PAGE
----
SHA's speech at New Trends of Architecture exhibition
Following is the speech (English only) delivered by the Secretary for Home Affairs, Dr Patrick Ho, at the opening ceremony of the New Trends of Architecture in Europe and Asia-Pacific 2004-05 Exhibition held at the Hong Kong Central Library today (January 5):
Distinguished guests, ladies and gentlemen,
I should like to begin tonight by questioning the nature of architecture and what it means to us -- and to me in particular. I have always thought of architecture, quite simply, as art applied to the science of living. I believe that it defines our social environment and provides the very core of our civic pride.
When I look at any city, what do I see first as its most distinctive feature if not its architecture? How can I think of New York without seeing its Empire State Building, London without its Houses of Parliament, Paris without its Eiffel Tower, Sydney without its Opera House, Shanghai without its Bund or Beijing without its Imperial Palace?
Throughout history, architecture, as mother of all arts, has given us the apparatus of our existence, the framework within which we have developed our distinctive cultures that have included our religious beliefs and spiritual traditions. We built our architectural monuments to last, and many were used to glorify our gods. Their ruins enshrine our collective memories.
These great milestones of architecture have marked our successive civilisations from the Dunhuang Cave of China to the Pyramids of Egypt and Mexico, from the Acropolis of Athens to Angkor Wat in Cambodia. And the very age of those antiquities testifies to the fact that architecture is man's most enduring achievement, living on long after the epochs that gave birth to its creations.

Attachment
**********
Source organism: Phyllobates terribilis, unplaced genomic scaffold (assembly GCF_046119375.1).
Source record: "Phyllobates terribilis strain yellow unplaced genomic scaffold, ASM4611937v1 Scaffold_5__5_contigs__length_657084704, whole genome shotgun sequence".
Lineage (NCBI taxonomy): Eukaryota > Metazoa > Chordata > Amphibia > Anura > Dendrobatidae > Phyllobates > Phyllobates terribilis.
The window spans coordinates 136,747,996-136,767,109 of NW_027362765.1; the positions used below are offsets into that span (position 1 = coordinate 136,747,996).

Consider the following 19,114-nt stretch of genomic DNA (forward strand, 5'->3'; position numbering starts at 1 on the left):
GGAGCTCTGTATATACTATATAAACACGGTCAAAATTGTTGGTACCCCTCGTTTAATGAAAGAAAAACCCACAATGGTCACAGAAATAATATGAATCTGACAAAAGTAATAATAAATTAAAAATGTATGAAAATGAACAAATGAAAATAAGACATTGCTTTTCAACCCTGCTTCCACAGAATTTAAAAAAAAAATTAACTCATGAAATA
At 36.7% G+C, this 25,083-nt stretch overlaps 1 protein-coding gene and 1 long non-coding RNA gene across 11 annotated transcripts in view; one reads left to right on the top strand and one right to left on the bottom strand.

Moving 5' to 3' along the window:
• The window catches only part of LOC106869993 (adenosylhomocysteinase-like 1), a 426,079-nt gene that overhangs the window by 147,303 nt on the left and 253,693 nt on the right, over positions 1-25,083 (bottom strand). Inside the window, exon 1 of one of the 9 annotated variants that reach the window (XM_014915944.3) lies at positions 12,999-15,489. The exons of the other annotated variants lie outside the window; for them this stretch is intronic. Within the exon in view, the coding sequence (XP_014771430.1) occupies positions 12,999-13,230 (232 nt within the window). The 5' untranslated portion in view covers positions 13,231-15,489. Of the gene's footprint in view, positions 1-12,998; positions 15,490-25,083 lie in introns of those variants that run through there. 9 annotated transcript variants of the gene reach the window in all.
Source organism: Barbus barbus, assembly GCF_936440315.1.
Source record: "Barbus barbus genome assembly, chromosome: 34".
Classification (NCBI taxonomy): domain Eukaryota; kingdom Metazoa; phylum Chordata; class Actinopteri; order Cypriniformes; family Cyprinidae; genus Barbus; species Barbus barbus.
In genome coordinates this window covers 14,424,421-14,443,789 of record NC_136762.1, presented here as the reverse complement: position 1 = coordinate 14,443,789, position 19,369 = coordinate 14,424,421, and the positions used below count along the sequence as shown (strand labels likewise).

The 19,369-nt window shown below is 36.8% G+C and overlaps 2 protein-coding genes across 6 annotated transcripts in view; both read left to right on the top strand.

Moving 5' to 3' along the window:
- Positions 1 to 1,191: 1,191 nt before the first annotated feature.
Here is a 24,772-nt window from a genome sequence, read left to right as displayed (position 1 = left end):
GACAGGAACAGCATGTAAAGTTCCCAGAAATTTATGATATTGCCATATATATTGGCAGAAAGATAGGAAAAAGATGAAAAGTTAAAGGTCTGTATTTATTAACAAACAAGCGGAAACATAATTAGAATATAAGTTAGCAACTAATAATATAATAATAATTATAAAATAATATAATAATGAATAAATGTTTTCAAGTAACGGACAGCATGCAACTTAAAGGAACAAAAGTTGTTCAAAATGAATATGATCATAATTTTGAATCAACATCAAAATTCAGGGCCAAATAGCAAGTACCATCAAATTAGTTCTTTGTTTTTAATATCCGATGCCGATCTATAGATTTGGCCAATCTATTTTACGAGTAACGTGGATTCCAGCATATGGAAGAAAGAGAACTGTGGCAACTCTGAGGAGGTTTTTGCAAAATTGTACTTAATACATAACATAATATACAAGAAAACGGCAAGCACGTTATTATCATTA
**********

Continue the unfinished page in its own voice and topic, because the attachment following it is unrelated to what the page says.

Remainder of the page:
Architects, as spatial artists who turn spaces into forms, bear a huge responsibility to our individual societies -- a responsibility not to be taken lightly, for its consequences may well outlive their authors.
The architect has to think in many dimensions. At one level he works within the restraints of a given space, taking into account the logistical requirements of the purpose for which that space is intended. Here he must tackle the purely measurable expanse in terms of height, floor area, plot ratio and widths.
Beyond that is a fourth dimension, or what I might term the virtual space that will impart the character of the whole. Virtual space is a spiritual space, a cultural space. This type of space creates an environment of expression, reflection, enlightenment, glorification, appreciation and celebration of life. Here the architect ventures across physical boundaries into the metaphysical realm of the extra-sensory that will shape the very soul of his construct.
In this he is not alone. Every great architect throughout history has pondered the question "If these stones can speak, what will they say? What do I wish them to say?" That timeless question remains with us no matter how far we pursue our new trends in architecture.
Is there such a thing as international architecture? Certainly there are international architects, whose works are spread all over the world. Perhaps this great extra-territorial globe we all inhabit is becoming so homogenised that what might suit Berlin or Buenos Aires would not look out of place in Singapore or Tokyo.